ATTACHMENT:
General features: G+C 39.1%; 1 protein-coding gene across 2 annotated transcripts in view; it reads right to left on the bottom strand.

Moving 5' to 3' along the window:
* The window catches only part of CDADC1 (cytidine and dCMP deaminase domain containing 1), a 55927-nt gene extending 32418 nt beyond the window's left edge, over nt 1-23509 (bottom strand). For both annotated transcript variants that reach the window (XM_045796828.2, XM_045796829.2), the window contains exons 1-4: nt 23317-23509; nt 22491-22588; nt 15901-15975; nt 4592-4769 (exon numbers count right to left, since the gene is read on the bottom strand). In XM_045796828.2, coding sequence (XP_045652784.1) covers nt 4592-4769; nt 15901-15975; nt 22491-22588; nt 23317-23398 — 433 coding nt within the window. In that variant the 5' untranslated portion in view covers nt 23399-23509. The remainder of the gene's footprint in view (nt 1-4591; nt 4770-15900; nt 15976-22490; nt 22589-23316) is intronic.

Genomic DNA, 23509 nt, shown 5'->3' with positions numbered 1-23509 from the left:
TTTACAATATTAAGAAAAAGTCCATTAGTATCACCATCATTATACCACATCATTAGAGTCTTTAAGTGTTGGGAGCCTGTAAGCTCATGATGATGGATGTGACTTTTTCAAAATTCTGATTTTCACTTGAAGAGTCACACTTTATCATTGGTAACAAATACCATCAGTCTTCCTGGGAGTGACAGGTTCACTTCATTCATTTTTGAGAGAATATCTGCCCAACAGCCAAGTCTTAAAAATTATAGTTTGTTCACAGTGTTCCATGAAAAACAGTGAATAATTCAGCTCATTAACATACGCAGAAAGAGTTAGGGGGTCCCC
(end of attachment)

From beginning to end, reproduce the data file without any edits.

General features: G+C 39.1%; 1 protein-coding gene across 2 annotated transcripts in view; it reads right to left on the bottom strand.

Moving 5' to 3' along the window:
* The window catches only part of CDADC1 (cytidine and dCMP deaminase domain containing 1), a 55927-nt gene extending 32418 nt beyond the window's left edge, over nt 1-23509 (bottom strand). For both annotated transcript variants that reach the window (XM_045796828.2, XM_045796829.2), the window contains exons 1-4: nt 23317-23509; nt 22491-22588; nt 15901-15975; nt 4592-4769 (exon numbers count right to left, since the gene is read on the bottom strand). In XM_045796828.2, coding sequence (XP_045652784.1) covers nt 4592-4769; nt 15901-15975; nt 22491-22588; nt 23317-23398 — 433 coding nt within the window. In that variant the 5' untranslated portion in view covers nt 23399-23509. The remainder of the gene's footprint in view (nt 1-4591; nt 4770-15900; nt 15976-22490; nt 22589-23316) is intronic.

Genomic DNA, 23509 nt, shown 5'->3' with positions numbered 1-23509 from the left:
TTTACAATATTAAGAAAAAGTCCATTAGTATCACCATCATTATACCACATCATTAGAGTCTTTAAGTGTTGGGAGCCTGTAAGCTCATGATGATGGATGTGACTTTTTCAAAATTCTGATTTTCACTTGAAGAGTCACACTTTATCATTGGTAACAAATACCATCAGTCTTCCTGGGAGTGACAGGTTCACTTCATTCATTTTTGAGAGAATATCTGCCCAACAGCCAAGTCTTAAAAATTATAGTTTGTTCACAGTGTTCCATGAAAAACAGTGAATAATTCAGCTCATTAACATACGCAGAAAGAGTTAGGGGGTCCCC